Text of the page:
Your browser is currently blocking notification.
Please follow this instruction to subscribe:
X
Notifications are already enabled.
X

Here’s How Hackers Can Steal Data Via IoT-Based Smart Lights

Here’s How Hackers Can Steal Data Via IoT-Based Smart Lights

Israel-based Check Point Institute for Information Security conducted this study

Researchers conducted experiments on the Philips Hue range of smart lightbulbs

Hackers install firmware in these bulbs and then hack the network via WiFi or ZigBee

At a time when hackers around the world are coming up with new ways to get control of electronic devices, a new study has found that they can hack on internet systems by entering the network through internet-of-things (IoT) based smart lightbulbs.

Researchers of Israel-based Check Point Institute for Information Security (CPIIS) revealed that these smart lightbulbs can be used by hackers to enter the IoT network and then can collect data from internet networks in homes, businesses, or even smart cities.

For this study, the researchers conducted experiments on the Philips Hue range of smart lightbulbs and found CVE-2020-6007 vulnerabilities that enabled hackers to infiltrate networks using either the WiFi network or ZigBee, a low-power wireless protocol used by IoT devices.

After infiltrating the network, the researchers were able to take control of the smart lightbulb. Moreover, they even tried to install malicious firmware and eventually were successful in doing so, thanks to the poor security algorithms of such devices. This firmware was further able to take control of the network ecosystem in which the device was associated with.

How IoT Devices Can Be Hacked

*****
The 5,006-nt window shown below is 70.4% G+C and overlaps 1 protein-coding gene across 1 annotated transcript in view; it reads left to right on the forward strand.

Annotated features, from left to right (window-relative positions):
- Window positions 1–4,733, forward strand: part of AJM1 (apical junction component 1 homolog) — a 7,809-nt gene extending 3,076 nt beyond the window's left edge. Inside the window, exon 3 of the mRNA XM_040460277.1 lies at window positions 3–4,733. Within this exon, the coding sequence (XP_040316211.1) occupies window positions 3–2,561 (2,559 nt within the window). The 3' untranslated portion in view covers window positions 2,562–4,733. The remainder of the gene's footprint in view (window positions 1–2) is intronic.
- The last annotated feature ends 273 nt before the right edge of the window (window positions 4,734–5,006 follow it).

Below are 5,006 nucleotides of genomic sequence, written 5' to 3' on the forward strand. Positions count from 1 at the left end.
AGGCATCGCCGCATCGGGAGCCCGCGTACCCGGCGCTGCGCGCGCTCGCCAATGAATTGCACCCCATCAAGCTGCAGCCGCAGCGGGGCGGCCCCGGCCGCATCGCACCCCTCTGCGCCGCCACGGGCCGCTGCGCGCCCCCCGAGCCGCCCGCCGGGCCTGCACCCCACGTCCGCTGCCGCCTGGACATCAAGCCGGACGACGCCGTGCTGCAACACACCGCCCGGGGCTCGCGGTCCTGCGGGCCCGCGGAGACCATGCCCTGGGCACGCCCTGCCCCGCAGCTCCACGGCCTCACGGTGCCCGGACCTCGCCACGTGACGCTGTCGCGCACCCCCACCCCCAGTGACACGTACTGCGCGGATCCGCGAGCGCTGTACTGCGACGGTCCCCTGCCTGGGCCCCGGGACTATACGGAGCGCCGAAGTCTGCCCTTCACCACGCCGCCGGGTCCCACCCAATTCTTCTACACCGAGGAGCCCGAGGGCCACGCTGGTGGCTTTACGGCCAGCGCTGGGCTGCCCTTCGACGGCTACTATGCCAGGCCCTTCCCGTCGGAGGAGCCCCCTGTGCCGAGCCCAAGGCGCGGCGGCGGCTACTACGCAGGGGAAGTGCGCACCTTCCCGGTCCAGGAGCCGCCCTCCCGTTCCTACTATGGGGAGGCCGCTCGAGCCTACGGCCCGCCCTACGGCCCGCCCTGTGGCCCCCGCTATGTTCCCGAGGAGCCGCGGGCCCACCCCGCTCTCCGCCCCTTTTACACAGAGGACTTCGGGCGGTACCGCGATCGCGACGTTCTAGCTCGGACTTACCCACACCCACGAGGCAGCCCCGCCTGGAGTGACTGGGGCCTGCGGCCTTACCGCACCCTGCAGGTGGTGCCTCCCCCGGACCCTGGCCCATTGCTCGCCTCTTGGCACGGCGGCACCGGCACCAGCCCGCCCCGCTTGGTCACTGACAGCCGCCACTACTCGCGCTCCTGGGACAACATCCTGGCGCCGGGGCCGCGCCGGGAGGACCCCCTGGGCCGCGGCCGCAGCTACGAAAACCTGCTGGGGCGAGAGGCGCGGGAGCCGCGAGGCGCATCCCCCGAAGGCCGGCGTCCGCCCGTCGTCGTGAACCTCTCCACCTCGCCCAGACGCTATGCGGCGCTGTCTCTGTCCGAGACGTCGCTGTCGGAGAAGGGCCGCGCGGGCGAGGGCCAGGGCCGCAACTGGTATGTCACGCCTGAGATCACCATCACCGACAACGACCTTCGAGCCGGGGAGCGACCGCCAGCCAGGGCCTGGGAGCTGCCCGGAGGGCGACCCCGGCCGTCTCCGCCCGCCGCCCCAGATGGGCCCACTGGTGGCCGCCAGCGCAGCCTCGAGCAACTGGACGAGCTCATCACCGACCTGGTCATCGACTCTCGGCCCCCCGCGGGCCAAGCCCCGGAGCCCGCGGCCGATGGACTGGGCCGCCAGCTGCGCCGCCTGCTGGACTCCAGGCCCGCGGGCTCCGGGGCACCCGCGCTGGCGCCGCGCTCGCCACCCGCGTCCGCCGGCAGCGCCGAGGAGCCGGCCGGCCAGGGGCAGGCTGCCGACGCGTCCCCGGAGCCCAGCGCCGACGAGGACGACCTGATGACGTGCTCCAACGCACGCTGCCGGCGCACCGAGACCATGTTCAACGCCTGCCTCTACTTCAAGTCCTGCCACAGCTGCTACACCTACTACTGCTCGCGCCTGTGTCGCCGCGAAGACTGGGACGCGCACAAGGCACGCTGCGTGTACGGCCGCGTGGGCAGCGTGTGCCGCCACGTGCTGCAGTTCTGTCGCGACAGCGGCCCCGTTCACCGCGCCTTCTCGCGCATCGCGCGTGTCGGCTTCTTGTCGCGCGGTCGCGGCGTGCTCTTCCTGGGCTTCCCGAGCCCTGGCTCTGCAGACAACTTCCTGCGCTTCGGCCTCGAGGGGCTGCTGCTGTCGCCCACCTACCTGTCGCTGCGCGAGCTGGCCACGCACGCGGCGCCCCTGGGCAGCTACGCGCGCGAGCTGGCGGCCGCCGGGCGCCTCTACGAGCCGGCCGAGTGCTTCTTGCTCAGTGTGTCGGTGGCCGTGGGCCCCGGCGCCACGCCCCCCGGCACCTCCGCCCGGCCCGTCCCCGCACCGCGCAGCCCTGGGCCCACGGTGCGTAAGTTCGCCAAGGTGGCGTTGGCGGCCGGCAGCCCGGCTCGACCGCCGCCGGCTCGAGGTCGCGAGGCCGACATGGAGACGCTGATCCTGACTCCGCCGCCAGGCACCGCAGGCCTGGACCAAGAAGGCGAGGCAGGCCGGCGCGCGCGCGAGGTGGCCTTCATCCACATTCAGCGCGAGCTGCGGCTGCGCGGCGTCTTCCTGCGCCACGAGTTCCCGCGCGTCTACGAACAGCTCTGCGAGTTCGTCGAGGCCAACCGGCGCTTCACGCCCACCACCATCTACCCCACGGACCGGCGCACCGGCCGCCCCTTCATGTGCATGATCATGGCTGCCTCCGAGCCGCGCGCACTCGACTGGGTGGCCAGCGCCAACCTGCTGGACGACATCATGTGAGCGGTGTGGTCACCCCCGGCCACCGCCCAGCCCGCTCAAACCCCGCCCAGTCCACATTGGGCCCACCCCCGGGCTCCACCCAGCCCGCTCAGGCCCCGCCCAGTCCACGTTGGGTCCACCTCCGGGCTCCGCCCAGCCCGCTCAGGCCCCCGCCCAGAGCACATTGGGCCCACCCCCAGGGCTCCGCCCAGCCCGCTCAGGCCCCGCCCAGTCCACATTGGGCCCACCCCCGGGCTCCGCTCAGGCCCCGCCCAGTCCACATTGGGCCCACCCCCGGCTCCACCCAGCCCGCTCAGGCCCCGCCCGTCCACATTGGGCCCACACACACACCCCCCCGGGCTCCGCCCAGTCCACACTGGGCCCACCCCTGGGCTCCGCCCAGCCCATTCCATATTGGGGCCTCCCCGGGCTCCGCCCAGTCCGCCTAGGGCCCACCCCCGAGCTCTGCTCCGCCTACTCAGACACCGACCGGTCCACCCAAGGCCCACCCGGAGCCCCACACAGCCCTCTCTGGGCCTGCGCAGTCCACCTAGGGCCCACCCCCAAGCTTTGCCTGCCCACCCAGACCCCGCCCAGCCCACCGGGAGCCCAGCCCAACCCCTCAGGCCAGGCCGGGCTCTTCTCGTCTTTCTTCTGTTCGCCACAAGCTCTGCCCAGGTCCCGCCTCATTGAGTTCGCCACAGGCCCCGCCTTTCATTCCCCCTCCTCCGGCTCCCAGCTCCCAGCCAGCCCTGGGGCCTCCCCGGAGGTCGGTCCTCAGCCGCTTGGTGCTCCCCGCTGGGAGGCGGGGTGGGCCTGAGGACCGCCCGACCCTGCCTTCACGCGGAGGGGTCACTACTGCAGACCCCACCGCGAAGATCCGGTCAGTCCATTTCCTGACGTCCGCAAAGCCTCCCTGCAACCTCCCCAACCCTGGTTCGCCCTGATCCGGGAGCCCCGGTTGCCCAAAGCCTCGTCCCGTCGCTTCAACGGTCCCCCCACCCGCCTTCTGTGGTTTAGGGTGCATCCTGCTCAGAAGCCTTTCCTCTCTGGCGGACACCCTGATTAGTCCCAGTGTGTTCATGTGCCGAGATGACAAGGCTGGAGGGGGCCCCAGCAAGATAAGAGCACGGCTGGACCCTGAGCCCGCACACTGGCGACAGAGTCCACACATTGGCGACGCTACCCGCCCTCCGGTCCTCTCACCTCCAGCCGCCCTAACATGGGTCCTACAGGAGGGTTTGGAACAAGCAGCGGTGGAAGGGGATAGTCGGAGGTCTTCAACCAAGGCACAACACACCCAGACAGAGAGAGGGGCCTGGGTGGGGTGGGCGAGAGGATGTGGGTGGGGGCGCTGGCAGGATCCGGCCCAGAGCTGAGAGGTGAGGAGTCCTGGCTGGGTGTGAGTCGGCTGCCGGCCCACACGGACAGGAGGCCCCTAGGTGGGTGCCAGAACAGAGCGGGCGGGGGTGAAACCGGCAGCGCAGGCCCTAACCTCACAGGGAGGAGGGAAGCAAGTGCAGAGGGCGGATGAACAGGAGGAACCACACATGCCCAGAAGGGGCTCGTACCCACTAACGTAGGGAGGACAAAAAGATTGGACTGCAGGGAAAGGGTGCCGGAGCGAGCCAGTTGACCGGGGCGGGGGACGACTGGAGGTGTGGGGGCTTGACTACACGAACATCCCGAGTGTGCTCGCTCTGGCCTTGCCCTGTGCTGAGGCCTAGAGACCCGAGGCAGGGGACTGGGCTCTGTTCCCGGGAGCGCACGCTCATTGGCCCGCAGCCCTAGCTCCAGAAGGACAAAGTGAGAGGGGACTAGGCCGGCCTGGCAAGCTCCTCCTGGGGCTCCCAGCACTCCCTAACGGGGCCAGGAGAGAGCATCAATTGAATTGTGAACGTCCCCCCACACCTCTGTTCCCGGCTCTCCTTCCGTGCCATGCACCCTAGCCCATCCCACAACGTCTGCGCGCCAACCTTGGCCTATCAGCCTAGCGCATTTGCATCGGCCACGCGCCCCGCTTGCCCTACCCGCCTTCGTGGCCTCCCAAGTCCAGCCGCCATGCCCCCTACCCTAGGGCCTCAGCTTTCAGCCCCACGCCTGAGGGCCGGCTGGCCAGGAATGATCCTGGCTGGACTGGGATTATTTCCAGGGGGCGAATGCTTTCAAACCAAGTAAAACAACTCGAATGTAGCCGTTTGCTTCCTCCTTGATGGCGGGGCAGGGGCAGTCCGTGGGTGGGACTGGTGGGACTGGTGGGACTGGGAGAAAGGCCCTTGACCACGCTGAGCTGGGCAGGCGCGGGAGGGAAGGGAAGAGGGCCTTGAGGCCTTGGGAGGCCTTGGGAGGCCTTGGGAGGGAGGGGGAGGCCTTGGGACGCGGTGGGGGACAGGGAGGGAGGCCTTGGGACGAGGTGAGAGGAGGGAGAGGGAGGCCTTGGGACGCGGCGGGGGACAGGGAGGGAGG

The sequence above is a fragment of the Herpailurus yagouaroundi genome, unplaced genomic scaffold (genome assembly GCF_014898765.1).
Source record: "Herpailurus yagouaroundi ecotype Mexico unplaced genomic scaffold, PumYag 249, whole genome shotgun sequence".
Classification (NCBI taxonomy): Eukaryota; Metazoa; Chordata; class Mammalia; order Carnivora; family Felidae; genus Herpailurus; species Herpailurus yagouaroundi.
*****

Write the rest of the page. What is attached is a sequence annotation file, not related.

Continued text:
Initially, the hackers get access to control the colour or brightness of the bulb which makes a user think that the bulb is having some glitch. After that, they limit the user’s access to the smart lightbulbs, post which a user is left with no option but to reinstall the mobile application used to control these devices.

During this time period, the hacker installs the firmware in the smart bulb. Once a user reconnects his application to the device, the firmware then attacks the smartphone and enters the wider network ecosystem by infiltrating the IP network present in that home or business.

Yaniv Balmas, head of Cyber Research at Check Point Research told FutureIoT that while it is known that IoT devices can pose a security risk, but this research shows how even the most mundane, seemingly ‘dumb’ devices such as lightbulbs can be exploited by hackers and used to take over networks or plant malware.

In response to this vulnerability exposure, head of technology at Philips Hue George Yianni said that the Check Point discovery has allowed the company to develop and deploy the necessary patches to avoid any consumers being put at risk. “Furthermore, there are other perks to having automatic updates switched on. This includes ensuring you do not miss out on quality, security or performance improvements, as well as guaranteeing that your Hue System stays compatible with new Hue products,” Balmas was quoted as saying.

In 2019, a Trends Micro report which analysed dark web forums in five languages including Russian, Portuguese, English, Arabic, and Spanish found that manipulation of IoT devices makes for a major part of the dark web discussions.

The report noted that cybercriminals have a definite and diverse interest in IoT-related opportunities. Amidst these multiple requests, most requested hacking methods were for routers, webcams, and printers.